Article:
Is This The 6-Sigma Catalyst That Cracked Japanese Stocks?

Tyler Durden's picture

Many are still wondering who (or what) stole the jam from the Japanese stock market's doughnut just three short days ago. Some blame an out-of-control bond market; others fear members of the BoJ recognizing they have blown the bubble too big too soon; still more fear the jawboning on JPY devaluation that has seemingly about-faced recently. The reality is - none of these were surprises or new to the marketplace. But in this world of free-flowing totally fungible central bank liquidity, we suspect the following chart is the real answer. Simply put, the S&P 500's bubble just couldn't keep pace with the Nikkei 225's and with USDJPY unable to support the relative price appreciation difference - the six-sigma richness of Japan to the US was just too much. Two-and-a-half months of 'outperformance' undone in 3 days leaves the question - is it over?



While CME positioning shows futures traders the most net short the JPY (against the USD) since 2007 (recently making new lows)... seems traders (perhaps to avoid telegraphing their intentions to the broader market) are furiously hedging their short JPY positions in the 'Mrs.Watanabe-exempt' FX options market. As the following chart of USDJPY risk-reversals (a simple way of visualizing the market's preference for hedging upside vs downside), the options market is decidedly less confident at Abe's ongoing success.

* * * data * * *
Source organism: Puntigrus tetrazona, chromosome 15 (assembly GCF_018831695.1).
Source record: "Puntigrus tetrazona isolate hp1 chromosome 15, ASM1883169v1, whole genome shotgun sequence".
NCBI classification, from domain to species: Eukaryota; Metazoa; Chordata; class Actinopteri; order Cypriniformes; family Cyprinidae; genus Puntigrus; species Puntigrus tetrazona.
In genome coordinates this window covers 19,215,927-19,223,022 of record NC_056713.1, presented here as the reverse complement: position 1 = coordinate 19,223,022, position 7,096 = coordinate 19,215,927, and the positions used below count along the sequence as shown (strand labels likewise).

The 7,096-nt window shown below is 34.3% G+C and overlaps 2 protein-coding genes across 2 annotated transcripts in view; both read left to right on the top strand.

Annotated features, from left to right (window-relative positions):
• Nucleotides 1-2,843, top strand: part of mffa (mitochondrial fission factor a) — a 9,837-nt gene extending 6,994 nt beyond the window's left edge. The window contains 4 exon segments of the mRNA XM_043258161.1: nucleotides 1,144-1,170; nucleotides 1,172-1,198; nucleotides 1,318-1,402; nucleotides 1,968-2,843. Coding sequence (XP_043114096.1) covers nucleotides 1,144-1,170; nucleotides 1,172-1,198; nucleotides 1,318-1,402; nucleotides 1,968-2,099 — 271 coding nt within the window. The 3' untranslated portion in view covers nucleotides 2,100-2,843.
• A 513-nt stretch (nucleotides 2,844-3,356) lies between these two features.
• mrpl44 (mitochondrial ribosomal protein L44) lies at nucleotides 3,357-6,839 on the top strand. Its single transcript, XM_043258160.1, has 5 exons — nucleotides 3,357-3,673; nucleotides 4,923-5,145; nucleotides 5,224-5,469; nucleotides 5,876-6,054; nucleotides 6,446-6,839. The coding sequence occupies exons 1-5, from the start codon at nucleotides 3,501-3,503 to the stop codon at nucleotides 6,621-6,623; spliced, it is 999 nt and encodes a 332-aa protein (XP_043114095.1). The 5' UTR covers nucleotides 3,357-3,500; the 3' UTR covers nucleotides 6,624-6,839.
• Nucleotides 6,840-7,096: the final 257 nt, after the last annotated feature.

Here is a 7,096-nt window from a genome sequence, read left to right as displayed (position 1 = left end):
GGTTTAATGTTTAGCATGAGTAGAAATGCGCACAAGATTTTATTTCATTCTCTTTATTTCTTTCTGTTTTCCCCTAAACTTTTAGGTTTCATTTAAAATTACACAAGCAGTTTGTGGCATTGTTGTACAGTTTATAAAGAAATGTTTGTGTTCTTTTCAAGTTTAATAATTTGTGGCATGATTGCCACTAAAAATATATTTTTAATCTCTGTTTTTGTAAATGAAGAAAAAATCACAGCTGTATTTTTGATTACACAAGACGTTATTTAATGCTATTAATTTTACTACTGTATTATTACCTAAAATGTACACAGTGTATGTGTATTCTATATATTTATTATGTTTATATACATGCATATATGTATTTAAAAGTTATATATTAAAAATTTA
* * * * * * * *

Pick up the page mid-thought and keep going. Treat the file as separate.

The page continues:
... and if USDJPY drops back to the levels implied by the options market, then the Nikkei has a long way to fall still (and we suspect European sovereigns, US bond-like-stocks, and High yield credit).

Charts: Bloomberg